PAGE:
The writing process begins with the writer but will include others as the work progresses. Choosing the appropriate editor can mean the difference between a ho-hum volume and a successful book.
|Ewald working at her desk|
Editor and ghost writer Laura Anne Ewald knows how important the editor’s role becomes in the birth of a book. She is a published author herself. When a writer entrusts a manuscript to the former academic librarian, the resulting book or story delivers a more polished version, but true to the author’s vision.
In 2011, Ewald left academia to pursue a full-time freelance career. She began with book indexing, the process of creating those handy indices at the back of books to help readers locate references within the volume. From there, she moved into abstracting, including work as a subcontractor to a big publishing house. By 2013, she was referred to Elance*, an online employment service, as a place to find more indexing jobs.
“I didn’t find indexing jobs but I did find editing jobs,” she says. Her subject matter has included short stories, children’s stories, science fiction novels and personal memoirs. She finds her clients all over the country and in her own neighborhood.
“Fiction, I think, I like best,” she responds when asked about her favorite genre to edit. “Nonfiction is easier, in the sense that you’re just looking at grammar and syntax.” But Ewald enjoys working in other people’s characters and universes, a joy which shows as she discusses assignments. Fiction poses the extra challenge of staying in the authors voice, one of Ewald’s strengths. Another strong point is her ability to follow the thread of the stories through the volume and recognize bumps or weak spots which need work.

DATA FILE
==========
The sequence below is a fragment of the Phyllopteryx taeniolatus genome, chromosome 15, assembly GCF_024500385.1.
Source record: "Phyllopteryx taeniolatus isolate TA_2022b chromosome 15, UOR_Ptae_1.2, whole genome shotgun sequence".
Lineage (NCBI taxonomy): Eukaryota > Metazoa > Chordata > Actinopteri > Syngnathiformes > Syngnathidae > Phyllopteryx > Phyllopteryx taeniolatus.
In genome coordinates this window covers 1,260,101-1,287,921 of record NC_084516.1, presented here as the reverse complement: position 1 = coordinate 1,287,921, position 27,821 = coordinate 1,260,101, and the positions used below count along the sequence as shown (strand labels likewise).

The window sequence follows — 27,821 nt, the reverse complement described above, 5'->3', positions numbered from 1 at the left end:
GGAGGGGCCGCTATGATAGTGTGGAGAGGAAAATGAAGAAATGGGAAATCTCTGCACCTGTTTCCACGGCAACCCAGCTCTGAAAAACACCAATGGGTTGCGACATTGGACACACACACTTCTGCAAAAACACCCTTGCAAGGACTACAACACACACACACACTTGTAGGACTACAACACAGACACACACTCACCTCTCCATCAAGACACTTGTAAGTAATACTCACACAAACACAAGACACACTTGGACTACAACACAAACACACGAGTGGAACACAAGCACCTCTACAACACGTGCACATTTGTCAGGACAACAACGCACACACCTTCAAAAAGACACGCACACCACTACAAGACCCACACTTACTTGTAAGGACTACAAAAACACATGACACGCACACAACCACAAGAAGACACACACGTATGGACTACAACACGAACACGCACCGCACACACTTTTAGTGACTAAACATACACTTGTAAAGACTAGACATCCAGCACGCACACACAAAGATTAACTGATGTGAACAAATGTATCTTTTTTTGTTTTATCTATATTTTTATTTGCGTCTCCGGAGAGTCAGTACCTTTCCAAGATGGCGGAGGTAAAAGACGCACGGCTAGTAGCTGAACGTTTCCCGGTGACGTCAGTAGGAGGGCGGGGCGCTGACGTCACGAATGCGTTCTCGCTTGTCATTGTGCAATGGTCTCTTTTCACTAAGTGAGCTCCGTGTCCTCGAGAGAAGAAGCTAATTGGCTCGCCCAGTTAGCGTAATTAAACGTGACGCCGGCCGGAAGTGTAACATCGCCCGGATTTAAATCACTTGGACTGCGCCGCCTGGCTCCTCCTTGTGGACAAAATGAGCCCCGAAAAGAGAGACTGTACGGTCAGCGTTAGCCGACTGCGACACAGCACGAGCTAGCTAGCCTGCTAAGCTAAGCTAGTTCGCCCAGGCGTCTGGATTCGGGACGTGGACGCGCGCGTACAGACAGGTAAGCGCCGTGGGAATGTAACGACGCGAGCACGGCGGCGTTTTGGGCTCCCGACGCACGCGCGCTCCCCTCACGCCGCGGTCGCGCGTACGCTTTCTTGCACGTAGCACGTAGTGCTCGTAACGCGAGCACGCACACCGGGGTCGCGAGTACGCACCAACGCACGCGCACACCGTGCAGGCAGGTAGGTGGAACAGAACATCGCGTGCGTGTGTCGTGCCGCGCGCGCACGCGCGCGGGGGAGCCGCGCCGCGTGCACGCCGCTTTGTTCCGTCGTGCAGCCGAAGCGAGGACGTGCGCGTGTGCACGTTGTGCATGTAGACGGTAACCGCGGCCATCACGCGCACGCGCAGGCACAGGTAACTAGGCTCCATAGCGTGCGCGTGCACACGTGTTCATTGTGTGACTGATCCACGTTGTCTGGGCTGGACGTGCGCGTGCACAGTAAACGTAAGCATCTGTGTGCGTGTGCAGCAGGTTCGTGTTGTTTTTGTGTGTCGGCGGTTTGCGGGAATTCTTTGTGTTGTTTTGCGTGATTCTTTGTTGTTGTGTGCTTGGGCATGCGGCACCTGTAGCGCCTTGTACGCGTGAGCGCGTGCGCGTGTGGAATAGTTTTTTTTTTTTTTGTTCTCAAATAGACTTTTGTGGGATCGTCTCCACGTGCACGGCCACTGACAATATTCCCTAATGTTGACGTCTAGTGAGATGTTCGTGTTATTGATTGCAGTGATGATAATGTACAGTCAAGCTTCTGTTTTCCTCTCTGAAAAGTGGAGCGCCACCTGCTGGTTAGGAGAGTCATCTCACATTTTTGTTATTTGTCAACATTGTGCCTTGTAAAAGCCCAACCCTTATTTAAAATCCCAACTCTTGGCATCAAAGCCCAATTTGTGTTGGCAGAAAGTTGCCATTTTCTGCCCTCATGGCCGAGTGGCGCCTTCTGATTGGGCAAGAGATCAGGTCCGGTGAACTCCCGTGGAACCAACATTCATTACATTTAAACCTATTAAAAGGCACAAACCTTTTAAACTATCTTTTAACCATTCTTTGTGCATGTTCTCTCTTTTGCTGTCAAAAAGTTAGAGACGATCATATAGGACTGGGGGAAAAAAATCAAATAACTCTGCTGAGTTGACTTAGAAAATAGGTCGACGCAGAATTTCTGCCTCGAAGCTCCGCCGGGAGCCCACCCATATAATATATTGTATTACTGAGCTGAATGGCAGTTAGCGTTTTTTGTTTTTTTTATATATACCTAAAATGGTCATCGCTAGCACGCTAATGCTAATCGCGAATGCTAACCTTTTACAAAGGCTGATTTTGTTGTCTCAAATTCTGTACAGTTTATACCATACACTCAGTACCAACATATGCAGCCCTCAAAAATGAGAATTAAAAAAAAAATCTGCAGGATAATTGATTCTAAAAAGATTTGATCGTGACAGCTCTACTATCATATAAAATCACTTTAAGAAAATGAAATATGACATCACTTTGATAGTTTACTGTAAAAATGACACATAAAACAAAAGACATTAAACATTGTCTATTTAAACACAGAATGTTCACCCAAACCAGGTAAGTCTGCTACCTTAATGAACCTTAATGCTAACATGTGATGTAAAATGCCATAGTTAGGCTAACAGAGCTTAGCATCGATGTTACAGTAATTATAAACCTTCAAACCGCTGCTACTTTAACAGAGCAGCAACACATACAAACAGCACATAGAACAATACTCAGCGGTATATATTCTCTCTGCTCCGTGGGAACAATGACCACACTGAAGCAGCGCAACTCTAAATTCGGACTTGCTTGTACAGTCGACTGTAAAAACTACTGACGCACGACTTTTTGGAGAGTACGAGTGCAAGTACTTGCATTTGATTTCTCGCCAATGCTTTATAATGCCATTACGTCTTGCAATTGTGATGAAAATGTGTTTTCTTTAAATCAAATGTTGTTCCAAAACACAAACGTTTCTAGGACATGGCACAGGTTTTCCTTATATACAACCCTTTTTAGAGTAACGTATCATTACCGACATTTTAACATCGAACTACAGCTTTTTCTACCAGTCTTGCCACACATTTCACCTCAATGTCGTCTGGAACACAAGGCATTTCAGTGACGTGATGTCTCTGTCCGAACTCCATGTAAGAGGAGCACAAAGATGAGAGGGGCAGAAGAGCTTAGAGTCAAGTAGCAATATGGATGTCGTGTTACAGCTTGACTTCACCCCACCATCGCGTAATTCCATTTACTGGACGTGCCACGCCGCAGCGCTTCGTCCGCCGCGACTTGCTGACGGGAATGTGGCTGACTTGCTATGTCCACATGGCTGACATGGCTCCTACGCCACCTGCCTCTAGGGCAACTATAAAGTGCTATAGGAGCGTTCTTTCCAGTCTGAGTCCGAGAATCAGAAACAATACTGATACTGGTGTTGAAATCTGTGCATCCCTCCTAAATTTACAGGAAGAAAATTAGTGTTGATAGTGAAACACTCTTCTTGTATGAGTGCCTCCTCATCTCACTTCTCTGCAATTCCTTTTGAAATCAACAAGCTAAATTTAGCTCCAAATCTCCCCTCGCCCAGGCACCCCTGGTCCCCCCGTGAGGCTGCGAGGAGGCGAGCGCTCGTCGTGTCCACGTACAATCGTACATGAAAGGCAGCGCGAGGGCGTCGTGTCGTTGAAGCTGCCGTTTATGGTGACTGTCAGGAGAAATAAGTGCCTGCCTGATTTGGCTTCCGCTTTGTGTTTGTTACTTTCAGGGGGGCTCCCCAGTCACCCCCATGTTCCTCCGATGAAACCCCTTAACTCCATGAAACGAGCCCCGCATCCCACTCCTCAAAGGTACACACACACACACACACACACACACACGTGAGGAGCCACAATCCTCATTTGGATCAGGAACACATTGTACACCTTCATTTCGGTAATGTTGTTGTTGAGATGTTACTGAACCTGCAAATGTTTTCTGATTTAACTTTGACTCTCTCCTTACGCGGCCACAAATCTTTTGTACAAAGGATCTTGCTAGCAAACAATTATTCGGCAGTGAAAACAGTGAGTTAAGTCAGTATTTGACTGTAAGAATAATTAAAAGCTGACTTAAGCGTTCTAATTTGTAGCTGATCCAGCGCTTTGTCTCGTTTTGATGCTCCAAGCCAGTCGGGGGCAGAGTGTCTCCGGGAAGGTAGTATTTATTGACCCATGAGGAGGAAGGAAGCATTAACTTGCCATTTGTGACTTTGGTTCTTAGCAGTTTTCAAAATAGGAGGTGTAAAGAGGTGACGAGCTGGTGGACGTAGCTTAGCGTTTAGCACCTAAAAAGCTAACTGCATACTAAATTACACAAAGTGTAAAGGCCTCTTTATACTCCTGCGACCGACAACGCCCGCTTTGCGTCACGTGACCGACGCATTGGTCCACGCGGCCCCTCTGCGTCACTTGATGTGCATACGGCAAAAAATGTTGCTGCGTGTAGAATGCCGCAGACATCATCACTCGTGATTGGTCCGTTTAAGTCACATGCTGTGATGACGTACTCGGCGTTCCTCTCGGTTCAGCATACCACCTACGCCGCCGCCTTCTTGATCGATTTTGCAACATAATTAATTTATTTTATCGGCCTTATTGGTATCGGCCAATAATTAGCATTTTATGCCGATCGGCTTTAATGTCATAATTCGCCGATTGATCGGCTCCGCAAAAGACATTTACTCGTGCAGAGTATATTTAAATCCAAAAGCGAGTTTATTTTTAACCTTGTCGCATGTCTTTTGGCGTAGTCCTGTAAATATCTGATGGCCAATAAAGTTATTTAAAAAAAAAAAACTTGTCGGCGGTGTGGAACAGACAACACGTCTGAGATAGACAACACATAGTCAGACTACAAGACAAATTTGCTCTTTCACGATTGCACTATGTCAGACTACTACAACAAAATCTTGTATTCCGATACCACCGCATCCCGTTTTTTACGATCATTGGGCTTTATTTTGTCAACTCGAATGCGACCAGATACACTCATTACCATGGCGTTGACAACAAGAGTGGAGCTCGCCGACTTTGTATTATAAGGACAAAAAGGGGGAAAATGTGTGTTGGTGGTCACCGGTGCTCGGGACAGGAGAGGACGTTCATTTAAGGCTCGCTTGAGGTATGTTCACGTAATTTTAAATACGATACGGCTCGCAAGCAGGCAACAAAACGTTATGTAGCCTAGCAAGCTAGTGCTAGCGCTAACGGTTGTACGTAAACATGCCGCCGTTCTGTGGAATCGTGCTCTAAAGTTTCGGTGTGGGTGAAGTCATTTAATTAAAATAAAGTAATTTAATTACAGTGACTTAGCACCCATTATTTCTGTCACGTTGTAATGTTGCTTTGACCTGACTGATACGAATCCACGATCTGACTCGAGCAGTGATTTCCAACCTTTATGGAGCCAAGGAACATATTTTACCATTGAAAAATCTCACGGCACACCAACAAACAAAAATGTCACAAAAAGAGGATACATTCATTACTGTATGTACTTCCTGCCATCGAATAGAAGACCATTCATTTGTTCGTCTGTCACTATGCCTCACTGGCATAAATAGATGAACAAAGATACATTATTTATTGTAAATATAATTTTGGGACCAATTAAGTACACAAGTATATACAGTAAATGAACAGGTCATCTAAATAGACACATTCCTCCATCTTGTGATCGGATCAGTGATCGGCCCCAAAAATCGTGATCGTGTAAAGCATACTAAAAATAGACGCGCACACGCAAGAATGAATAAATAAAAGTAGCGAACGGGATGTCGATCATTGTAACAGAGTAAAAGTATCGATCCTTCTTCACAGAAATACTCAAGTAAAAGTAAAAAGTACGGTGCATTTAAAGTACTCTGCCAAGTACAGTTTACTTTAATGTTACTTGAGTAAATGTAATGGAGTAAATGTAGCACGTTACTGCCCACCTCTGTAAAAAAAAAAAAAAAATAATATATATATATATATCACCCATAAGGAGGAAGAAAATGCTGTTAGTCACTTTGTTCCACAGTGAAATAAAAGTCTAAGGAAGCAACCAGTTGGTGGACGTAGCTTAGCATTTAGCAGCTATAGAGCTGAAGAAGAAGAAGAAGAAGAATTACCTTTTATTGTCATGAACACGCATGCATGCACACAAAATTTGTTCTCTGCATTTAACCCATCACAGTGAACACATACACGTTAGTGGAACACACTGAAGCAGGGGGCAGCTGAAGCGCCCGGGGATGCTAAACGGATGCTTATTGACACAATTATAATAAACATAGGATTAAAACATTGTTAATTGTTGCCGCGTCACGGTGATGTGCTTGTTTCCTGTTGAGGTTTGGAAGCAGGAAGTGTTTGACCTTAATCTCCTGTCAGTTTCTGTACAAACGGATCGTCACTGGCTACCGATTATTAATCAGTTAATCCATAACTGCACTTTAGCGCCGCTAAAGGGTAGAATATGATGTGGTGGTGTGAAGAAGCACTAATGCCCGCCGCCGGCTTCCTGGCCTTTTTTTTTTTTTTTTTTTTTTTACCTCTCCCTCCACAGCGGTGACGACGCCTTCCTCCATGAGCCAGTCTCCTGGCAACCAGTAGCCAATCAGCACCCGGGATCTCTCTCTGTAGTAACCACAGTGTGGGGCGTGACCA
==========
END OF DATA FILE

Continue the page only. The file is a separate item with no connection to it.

“I know a lot of authors are afraid of using editors,” she notes, fearing their work will be “swallowed up” or changed beyond recognition by the editor. Ewald’s strength in preserving the author’s voice provides her a special place in the editing world.
While editing involves polishing another author’s work, ghostwriting means writing from scratch as someone else. As a ghostwriter, Ewald receives assignments of particular subject matter, time frames and length. Some jobs include detailed instructions as to the theme of the finished piece while others are more general. An aspect of her ghost writing is the research required to complete the assignments.
“The reason I became a librarian in the first place is, I love research,” Ewald admits. Her ghostwriting jobs give her the direction to follow with the research and the target of the finished article or book. Her clients get a completed work for whatever use they wish.
Ewald prefers to work on short assignments, such as articles, short stories or novellas. Her work includes Old Order Amish romance stories, children’s books and historical fiction. Some of the jobs are for publication by the person who contracted the job. Others are destined for a family member or special group.
She bases her fees on a per-word basis for both editing and ghostwriting. Contact Ewald through her website or by email (LauraAnneEwald@gmail.com) for quotes on assignments. Her availability varies according to her workload, but she welcomes hearing from new authors about their needs.
*Author’s note: Elance has since merged with Upwork.
This article originally appeared on Examiner.com. Also available on The Entrepreneurs blog.